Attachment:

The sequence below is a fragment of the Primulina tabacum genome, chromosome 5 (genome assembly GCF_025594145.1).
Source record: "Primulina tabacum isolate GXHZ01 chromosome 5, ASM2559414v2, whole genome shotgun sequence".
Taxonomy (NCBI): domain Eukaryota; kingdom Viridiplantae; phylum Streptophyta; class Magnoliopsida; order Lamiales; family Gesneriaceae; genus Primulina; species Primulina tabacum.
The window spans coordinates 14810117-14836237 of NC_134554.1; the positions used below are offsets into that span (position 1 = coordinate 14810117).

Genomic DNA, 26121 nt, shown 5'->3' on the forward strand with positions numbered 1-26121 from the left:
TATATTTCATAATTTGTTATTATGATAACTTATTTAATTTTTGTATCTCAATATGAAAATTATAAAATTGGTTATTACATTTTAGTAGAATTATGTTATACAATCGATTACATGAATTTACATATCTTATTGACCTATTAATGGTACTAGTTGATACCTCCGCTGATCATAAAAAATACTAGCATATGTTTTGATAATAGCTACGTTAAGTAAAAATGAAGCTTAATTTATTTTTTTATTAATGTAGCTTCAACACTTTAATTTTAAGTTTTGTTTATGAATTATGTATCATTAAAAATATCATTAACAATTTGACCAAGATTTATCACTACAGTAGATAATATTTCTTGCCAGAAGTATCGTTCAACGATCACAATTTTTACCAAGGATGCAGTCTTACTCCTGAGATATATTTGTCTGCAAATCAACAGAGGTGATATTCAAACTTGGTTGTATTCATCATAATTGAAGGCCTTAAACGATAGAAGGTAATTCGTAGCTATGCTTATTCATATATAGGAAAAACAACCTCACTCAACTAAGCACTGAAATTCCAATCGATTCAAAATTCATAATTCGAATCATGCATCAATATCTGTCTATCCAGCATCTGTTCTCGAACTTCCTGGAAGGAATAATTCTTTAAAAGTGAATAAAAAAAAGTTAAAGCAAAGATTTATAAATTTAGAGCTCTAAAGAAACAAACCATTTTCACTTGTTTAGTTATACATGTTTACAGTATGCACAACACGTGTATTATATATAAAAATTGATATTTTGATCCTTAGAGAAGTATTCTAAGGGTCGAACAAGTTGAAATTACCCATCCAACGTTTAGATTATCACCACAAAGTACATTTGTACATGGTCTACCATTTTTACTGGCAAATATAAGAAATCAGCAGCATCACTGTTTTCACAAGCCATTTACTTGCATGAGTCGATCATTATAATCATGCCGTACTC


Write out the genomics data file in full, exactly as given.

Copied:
The sequence below is a fragment of the Primulina tabacum genome, chromosome 5 (genome assembly GCF_025594145.1).
Source record: "Primulina tabacum isolate GXHZ01 chromosome 5, ASM2559414v2, whole genome shotgun sequence".
Taxonomy (NCBI): domain Eukaryota; kingdom Viridiplantae; phylum Streptophyta; class Magnoliopsida; order Lamiales; family Gesneriaceae; genus Primulina; species Primulina tabacum.
The window spans coordinates 14810117-14836237 of NC_134554.1; the positions used below are offsets into that span (position 1 = coordinate 14810117).

Genomic DNA, 26121 nt, shown 5'->3' on the forward strand with positions numbered 1-26121 from the left:
TATATTTCATAATTTGTTATTATGATAACTTATTTAATTTTTGTATCTCAATATGAAAATTATAAAATTGGTTATTACATTTTAGTAGAATTATGTTATACAATCGATTACATGAATTTACATATCTTATTGACCTATTAATGGTACTAGTTGATACCTCCGCTGATCATAAAAAATACTAGCATATGTTTTGATAATAGCTACGTTAAGTAAAAATGAAGCTTAATTTATTTTTTTATTAATGTAGCTTCAACACTTTAATTTTAAGTTTTGTTTATGAATTATGTATCATTAAAAATATCATTAACAATTTGACCAAGATTTATCACTACAGTAGATAATATTTCTTGCCAGAAGTATCGTTCAACGATCACAATTTTTACCAAGGATGCAGTCTTACTCCTGAGATATATTTGTCTGCAAATCAACAGAGGTGATATTCAAACTTGGTTGTATTCATCATAATTGAAGGCCTTAAACGATAGAAGGTAATTCGTAGCTATGCTTATTCATATATAGGAAAAACAACCTCACTCAACTAAGCACTGAAATTCCAATCGATTCAAAATTCATAATTCGAATCATGCATCAATATCTGTCTATCCAGCATCTGTTCTCGAACTTCCTGGAAGGAATAATTCTTTAAAAGTGAATAAAAAAAAGTTAAAGCAAAGATTTATAAATTTAGAGCTCTAAAGAAACAAACCATTTTCACTTGTTTAGTTATACATGTTTACAGTATGCACAACACGTGTATTATATATAAAAATTGATATTTTGATCCTTAGAGAAGTATTCTAAGGGTCGAACAAGTTGAAATTACCCATCCAACGTTTAGATTATCACCACAAAGTACATTTGTACATGGTCTACCATTTTTACTGGCAAATATAAGAAATCAGCAGCATCACTGTTTTCACAAGCCATTTACTTGCATGAGTCGATCATTATAATCATGCCGTACTC